There are 4 metering modes, aperture priority, shutter priority, manual and EV. This is possibly the key difference between the Hedeco and the other OLED screen shoe mount meters which largely just have shutter and aperture priority modes. The Hedeco Lime Two is very simple and very logical to read too. You start at the top, and work down the screen basically. In any mode you’re in, it’s the bottom item on the screen that you pay attention to.
In shutter priority the screen reads, from the top down: “iso”, “sttr” (shutter speed), “ev”, and then “f” (aperture). ISO is setting in the menu first – more on that in a mo. Turning the dial changes the shutter speed and gives a corresponding aperture read out based on the set ISO. Pressing and holding the button locks the readout whilst the button is depressed (note, this is the default setting, but it can be switched so pressing the button updates the reading – again, more on this later). Finally, exposure compensation can then also be applied to the reading by rotating the dial whilst the button is pressed.
In aperture priority the shutter readout and aperture readout are switched around to the aperture is just below ISO. Otherwise the operation is the same. ISO is set in the menu. Turning the dial sets changes the aperture which impacts on the shutter speed readout at the bottom. As above, pressing and holding the button locks the readout whilst the button is depressed. Exposure compensation can then also be applied to the reading by rotating the dial whilst the button is pressed.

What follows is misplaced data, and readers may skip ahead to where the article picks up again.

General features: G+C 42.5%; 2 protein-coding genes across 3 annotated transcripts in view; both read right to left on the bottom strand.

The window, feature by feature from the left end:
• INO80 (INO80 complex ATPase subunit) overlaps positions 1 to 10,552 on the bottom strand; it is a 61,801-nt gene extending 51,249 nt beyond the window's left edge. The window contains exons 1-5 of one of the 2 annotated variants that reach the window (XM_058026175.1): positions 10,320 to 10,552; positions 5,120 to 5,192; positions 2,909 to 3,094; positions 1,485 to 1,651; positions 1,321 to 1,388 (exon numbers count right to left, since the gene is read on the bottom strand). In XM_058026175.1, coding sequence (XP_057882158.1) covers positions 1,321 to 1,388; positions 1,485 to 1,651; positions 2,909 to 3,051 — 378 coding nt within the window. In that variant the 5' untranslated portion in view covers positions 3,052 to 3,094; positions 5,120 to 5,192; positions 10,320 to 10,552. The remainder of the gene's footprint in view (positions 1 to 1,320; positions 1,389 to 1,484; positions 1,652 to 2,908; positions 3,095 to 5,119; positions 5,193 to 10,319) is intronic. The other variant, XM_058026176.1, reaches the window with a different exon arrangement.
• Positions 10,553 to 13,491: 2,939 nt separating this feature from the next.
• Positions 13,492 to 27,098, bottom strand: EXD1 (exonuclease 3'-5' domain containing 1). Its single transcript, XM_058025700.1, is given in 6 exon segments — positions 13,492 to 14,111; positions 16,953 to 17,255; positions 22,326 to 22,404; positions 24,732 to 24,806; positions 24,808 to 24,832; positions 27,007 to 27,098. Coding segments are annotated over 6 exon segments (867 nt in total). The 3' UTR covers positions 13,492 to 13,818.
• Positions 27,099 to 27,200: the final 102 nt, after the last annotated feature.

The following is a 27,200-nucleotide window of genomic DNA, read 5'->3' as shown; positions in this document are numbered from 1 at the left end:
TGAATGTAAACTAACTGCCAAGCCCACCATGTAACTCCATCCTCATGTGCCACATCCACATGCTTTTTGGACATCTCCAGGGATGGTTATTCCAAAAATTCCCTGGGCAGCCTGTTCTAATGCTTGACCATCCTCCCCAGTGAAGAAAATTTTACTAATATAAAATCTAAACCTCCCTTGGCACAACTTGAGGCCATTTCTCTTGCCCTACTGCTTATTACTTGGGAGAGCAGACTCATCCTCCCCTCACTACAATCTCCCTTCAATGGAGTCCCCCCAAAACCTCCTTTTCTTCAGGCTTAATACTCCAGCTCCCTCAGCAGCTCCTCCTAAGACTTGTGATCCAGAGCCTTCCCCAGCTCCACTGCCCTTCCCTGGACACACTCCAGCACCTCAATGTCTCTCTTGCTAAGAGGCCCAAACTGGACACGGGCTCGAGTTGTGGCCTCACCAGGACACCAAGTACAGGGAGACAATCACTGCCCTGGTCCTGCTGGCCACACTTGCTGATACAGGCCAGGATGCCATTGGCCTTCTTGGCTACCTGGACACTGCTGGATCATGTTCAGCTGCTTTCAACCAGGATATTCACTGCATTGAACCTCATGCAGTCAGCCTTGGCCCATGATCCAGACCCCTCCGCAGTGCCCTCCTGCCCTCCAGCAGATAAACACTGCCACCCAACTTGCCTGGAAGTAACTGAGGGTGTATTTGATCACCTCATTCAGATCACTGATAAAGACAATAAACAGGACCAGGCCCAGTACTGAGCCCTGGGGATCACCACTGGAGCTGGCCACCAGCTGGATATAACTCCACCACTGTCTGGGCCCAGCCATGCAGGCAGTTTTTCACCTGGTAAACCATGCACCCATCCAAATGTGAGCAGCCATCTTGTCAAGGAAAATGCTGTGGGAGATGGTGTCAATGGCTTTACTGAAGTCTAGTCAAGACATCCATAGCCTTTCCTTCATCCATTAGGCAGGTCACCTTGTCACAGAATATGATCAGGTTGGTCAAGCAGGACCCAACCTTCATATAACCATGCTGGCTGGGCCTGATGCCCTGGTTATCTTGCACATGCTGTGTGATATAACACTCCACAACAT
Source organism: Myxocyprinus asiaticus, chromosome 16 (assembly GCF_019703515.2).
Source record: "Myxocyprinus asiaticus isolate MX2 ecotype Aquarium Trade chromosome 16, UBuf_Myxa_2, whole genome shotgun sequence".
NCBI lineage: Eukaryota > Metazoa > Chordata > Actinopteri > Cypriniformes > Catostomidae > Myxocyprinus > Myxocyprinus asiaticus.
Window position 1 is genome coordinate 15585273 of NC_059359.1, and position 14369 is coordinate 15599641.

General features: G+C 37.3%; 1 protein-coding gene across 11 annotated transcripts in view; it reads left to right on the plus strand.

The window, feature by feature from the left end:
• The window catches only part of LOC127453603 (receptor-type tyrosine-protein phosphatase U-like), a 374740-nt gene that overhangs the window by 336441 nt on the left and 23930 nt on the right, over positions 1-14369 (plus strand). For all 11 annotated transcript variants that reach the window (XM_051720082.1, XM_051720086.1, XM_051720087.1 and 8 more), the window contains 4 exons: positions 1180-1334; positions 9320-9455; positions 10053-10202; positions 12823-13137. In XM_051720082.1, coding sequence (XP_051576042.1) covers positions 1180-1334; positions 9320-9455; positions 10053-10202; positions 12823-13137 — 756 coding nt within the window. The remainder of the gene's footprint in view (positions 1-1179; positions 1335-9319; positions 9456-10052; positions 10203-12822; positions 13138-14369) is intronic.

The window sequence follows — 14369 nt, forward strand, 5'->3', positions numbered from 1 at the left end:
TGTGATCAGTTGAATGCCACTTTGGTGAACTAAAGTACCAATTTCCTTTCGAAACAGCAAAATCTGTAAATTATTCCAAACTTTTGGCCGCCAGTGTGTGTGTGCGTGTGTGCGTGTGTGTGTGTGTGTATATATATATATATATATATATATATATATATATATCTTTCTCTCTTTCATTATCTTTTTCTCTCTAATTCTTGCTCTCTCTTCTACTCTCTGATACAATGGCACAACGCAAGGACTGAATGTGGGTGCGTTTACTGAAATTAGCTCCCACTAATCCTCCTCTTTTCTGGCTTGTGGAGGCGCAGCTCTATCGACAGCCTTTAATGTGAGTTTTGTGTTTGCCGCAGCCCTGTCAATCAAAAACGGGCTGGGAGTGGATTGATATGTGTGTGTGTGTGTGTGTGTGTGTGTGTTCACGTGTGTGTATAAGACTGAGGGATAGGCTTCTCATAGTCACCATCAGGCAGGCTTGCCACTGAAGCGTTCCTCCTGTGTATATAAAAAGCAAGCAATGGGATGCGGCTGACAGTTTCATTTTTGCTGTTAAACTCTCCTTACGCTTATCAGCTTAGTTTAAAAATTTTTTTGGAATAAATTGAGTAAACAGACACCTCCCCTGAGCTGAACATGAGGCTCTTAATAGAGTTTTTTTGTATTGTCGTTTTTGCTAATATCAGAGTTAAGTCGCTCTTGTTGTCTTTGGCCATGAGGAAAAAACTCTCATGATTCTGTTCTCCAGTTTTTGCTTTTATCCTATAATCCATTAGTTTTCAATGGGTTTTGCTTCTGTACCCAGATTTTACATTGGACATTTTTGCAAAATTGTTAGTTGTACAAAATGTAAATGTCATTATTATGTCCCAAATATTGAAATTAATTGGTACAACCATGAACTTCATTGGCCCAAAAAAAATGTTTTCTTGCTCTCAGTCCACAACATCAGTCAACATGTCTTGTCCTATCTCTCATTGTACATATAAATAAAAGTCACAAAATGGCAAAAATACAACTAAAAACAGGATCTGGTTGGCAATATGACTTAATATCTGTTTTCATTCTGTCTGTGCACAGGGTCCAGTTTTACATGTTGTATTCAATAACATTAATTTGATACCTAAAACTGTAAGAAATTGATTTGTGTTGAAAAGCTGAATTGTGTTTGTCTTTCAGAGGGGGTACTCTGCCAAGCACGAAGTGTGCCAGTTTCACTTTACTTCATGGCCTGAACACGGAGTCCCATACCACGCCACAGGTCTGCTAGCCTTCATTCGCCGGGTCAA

Manual mode is a little different, the order of the readout is changed to “iso”, “sttr”, “f” then “ev”. ISO is set in the menu. Turn the dial to change the shutter speed, and press and hold the button whilst turning the dial to change the aperture. The bottom EV reading then tells you how far under or over exposed you are. There’s more notes on this mode below, as it is how I found myself using this meter.
EV mode is different again. This mode is designed for using with cameras that set the shutter and aperture via an EV setting on the lens or camera. The readout changes to “ev”, “iso” then “EV” (in caps). In this mode, the meter reads out an EV number to transfer to the camera. Turning the dial changes the exposure compensation, pressing and holding the button whilst turning the dial changes the ISO. It should be noted the EV readout here is precise to 1/6th of a stop. This is a step up over the Lime One, which was precise to 1/3rd of a stop.